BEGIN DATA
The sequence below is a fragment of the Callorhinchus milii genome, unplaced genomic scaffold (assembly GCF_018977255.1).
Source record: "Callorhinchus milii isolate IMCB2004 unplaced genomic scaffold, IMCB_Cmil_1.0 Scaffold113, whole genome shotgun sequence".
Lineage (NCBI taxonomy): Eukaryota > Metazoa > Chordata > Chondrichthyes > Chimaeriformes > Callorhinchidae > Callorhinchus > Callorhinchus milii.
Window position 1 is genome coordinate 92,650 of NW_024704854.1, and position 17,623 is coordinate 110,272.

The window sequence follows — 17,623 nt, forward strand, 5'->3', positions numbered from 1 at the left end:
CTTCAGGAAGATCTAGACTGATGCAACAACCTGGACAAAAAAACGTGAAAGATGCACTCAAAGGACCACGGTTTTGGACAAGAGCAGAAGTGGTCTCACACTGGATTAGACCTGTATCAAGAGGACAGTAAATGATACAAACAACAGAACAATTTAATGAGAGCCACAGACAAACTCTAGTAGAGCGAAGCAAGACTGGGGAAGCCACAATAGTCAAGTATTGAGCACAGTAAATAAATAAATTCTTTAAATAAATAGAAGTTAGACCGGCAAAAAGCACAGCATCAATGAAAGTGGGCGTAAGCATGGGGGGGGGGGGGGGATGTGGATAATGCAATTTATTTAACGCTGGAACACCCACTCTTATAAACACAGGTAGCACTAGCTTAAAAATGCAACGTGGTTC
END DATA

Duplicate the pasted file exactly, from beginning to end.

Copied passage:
The sequence below is a fragment of the Callorhinchus milii genome, unplaced genomic scaffold (assembly GCF_018977255.1).
Source record: "Callorhinchus milii isolate IMCB2004 unplaced genomic scaffold, IMCB_Cmil_1.0 Scaffold113, whole genome shotgun sequence".
Lineage (NCBI taxonomy): Eukaryota > Metazoa > Chordata > Chondrichthyes > Chimaeriformes > Callorhinchidae > Callorhinchus > Callorhinchus milii.
Window position 1 is genome coordinate 92,650 of NW_024704854.1, and position 17,623 is coordinate 110,272.

The window sequence follows — 17,623 nt, forward strand, 5'->3', positions numbered from 1 at the left end:
CTTCAGGAAGATCTAGACTGATGCAACAACCTGGACAAAAAAACGTGAAAGATGCACTCAAAGGACCACGGTTTTGGACAAGAGCAGAAGTGGTCTCACACTGGATTAGACCTGTATCAAGAGGACAGTAAATGATACAAACAACAGAACAATTTAATGAGAGCCACAGACAAACTCTAGTAGAGCGAAGCAAGACTGGGGAAGCCACAATAGTCAAGTATTGAGCACAGTAAATAAATAAATTCTTTAAATAAATAGAAGTTAGACCGGCAAAAAGCACAGCATCAATGAAAGTGGGCGTAAGCATGGGGGGGGGGGGGGGATGTGGATAATGCAATTTATTTAACGCTGGAACACCCACTCTTATAAACACAGGTAGCACTAGCTTAAAAATGCAACGTGGTTC